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#58842 - 11/22/05 01:43 PM Self-contained receptacles  
SvenNYC  Offline
Member
Joined: Aug 2002
Posts: 1,691
New York City
On a website that offers materials for repair and upkeep of trailer homes, I came across this:

[Linked Image]

The seller lists it as a "self contained" receptacle.

Has anyone ever had to deal with these beasts? Are they well-built devices or over-priced, easily-broken garbage?

They look like they're designed to be flush-mounted to the wall instead of surface-mounted (which is what most "self contained" receptacles" I've seen are).


Work Gear for Electricians and the Trades

#58843 - 11/22/05 04:39 PM Re: Self-contained receptacles  
kale  Offline
Member
Joined: Nov 2002
Posts: 174
That is exactly like the ones in my 1983 motor home. I've never had a problem with them, other than it takes a lot of force to unplug anything. I've never had to take one out, so I don't know if there is some kind of box or how it is wired.

They must be real shallow to fit in those motor home walls.

They are flush mounted, and I'm pretty sure you couldn't use them outside of a manufactured home type application.

[This message has been edited by kale (edited 11-22-2005).]


#58844 - 11/22/05 05:10 PM Re: Self-contained receptacles  
iwire  Offline
Moderator
Joined: Jan 2003
Posts: 4,391
North Attleboro, MA USA
There is no box.

I stayed at a friends trailer and saw the oddly placed screws so I had to open one, no box just NM fasted on to it, they come like that as switches.

Remember factory wiring of trailers do not have to comply with the NEC.


Bob Badger
Construction & Maintenance Electrician
Massachusetts

#58845 - 11/22/05 05:11 PM Re: Self-contained receptacles  
Lostazhell  Offline
Member
Joined: Feb 2004
Posts: 1,431
Bakersfield, CA (Originally Or...
Ive come across those a couple times... They attach to the wall like a cut in box with those 2 diagonal screws you see above. Theyre only about 2 inches deep & the romex goes straight through the back of the device, small clips pierce through the insulation (think Scotch 567 connectors) and a plastic piece snaps over the back... the ones I came across in heavily used areas had very little plug retention left, but the rest of em still grabbed like a pitbull...


#58846 - 11/22/05 06:57 PM Re: Self-contained receptacles  
walrus  Offline
Member
Joined: Jul 2002
Posts: 680
Bangor Me. USA
Quote
I stayed at a friends trailer and saw the oddly placed screws so I had to open one, no box just NM fasted on to it, they come like that as switches.


Anyone else find this funny [Linked Image] Guess I'm not the only sicko [Linked Image]


#58847 - 11/22/05 07:15 PM Re: Self-contained receptacles  
ghost307  Offline
Member
Joined: May 2005
Posts: 916
Chicago Illinois USA
Here's a site with a picture of one. http://www.rvpart.com/amazonstore/i...=1576&browse_id=90093&parent_id=

You place the NM cable in grooves in the back of the device, just like you do for the ILSCO "insuleater" taps. Then slip the plastic retained over top of the cable until it snaps in place.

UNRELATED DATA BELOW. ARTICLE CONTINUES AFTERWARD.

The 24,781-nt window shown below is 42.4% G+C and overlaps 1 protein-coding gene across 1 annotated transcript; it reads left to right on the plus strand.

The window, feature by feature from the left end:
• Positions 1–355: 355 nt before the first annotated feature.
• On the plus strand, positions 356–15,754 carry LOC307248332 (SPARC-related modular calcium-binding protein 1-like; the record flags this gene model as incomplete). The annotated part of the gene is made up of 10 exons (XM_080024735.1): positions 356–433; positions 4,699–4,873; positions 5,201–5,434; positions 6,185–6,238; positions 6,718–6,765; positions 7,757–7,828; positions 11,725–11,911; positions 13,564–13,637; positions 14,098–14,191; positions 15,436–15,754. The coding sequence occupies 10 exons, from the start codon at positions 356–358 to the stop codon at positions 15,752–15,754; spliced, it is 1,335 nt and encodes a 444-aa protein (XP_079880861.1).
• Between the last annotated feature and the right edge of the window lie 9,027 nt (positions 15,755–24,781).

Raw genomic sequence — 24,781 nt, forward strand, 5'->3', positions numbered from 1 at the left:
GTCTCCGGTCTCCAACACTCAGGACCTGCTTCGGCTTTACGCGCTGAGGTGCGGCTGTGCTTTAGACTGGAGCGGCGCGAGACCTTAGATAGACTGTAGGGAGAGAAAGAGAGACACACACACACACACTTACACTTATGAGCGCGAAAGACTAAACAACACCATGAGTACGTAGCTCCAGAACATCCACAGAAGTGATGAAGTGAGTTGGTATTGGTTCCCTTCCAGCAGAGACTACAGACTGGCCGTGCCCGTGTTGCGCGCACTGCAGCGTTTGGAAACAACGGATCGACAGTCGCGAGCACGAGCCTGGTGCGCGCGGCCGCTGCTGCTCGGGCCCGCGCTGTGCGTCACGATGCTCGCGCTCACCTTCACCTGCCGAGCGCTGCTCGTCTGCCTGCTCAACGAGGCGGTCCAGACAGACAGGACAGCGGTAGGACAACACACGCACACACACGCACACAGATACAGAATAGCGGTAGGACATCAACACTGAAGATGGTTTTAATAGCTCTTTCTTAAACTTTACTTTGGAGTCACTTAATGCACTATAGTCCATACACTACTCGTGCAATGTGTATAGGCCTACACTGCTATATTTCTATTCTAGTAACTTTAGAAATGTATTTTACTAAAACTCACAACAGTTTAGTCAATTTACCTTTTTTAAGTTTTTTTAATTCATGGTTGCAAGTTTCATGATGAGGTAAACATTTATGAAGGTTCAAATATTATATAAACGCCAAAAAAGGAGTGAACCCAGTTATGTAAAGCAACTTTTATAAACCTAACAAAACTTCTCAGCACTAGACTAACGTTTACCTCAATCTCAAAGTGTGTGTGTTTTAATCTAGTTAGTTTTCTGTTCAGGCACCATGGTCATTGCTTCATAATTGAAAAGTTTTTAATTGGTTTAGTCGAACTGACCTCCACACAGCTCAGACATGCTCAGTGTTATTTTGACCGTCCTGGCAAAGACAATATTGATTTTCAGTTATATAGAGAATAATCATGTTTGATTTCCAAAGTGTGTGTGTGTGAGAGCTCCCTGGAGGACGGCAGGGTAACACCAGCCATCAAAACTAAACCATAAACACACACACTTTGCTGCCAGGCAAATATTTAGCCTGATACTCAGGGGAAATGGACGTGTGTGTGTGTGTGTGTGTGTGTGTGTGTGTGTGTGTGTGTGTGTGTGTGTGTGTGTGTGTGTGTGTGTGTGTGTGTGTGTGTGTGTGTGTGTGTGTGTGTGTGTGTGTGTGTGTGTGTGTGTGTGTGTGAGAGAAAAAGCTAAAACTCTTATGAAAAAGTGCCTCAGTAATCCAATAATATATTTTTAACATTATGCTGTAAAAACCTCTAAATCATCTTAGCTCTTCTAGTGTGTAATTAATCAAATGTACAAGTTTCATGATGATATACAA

I was originally skeptical about these, but I've used them when adding a receptacle in my pop-up trailer and they are all over my manufactured home.

P.S.
They are listed by UL for use without a box, and the NEC addresses wiring of trailers and manufactured homes in 550, 551 and 552.


Ghost307

#58848 - 11/22/05 07:21 PM Re: Self-contained receptacles  
iwire  Offline
Moderator
Joined: Jan 2003
Posts: 4,391
North Attleboro, MA USA
Quote
Anyone else find this funny


It's a sickness what can I say. [Linked Image]

Bob


Bob Badger
Construction & Maintenance Electrician
Massachusetts

#58849 - 11/22/05 07:42 PM Re: Self-contained receptacles  
A-Line  Offline
Member
Joined: Jul 2004
Posts: 272
Utah, USA
I got a call from a homeowner the other day.
He said he was replacing the switches in his mobile home and now his breaker kept tripping.
I went out and found that he had these type of devices in his mobile home. He had removed them and was installing Decora switches in their place without a box. I installed boxes so that the Decora switches could be installed. His connections to the switches were very poor. It's a good thing that they didn't work and the breaker was tripping. I find alot of bad connections done by homeowners. Wires twisted together with just tape over the connection and no wirenut. I'm surprised more houses don't burn down.


#58850 - 11/22/05 07:55 PM Re: Self-contained receptacles  
Matt Barrett  Offline
Member
Joined: Jan 2004
Posts: 28
Danbury, CT
They are covered in 300.15(E) in the 2002 code.


#58851 - 11/22/05 09:37 PM Re: Self-contained receptacles  
Alan Nadon  Offline
Member
Joined: Mar 2005
Posts: 399
Elkhart, IN. USA
Be carefull.
These devices are usually listed by UL etc. as COMPONENTS to be used ONLY in manufactured housing.
Being a Mng. Hs. location I see this material in site built and remodeled houses and reject it.
When replaced, either the same type of device MUST be used or a junction box installed.
They are listed and label for use in manufactured homes.
Thing like this is why I do not allow service equipment to be mounted on the home unless installed at the factory.
If the rules are different then ALL the rules are different.
Getting people to mount the meter socket and disconnect adjascent to the home is a problem. "But, it is on a permanent foundation". Makes no difference ! If HUD labeled, disconnect outside and seperate from the building.
Mnfgr. homes also allow panels in closets.
Alan--Inspector.


Alan--
If it was easy, anyone could do it.

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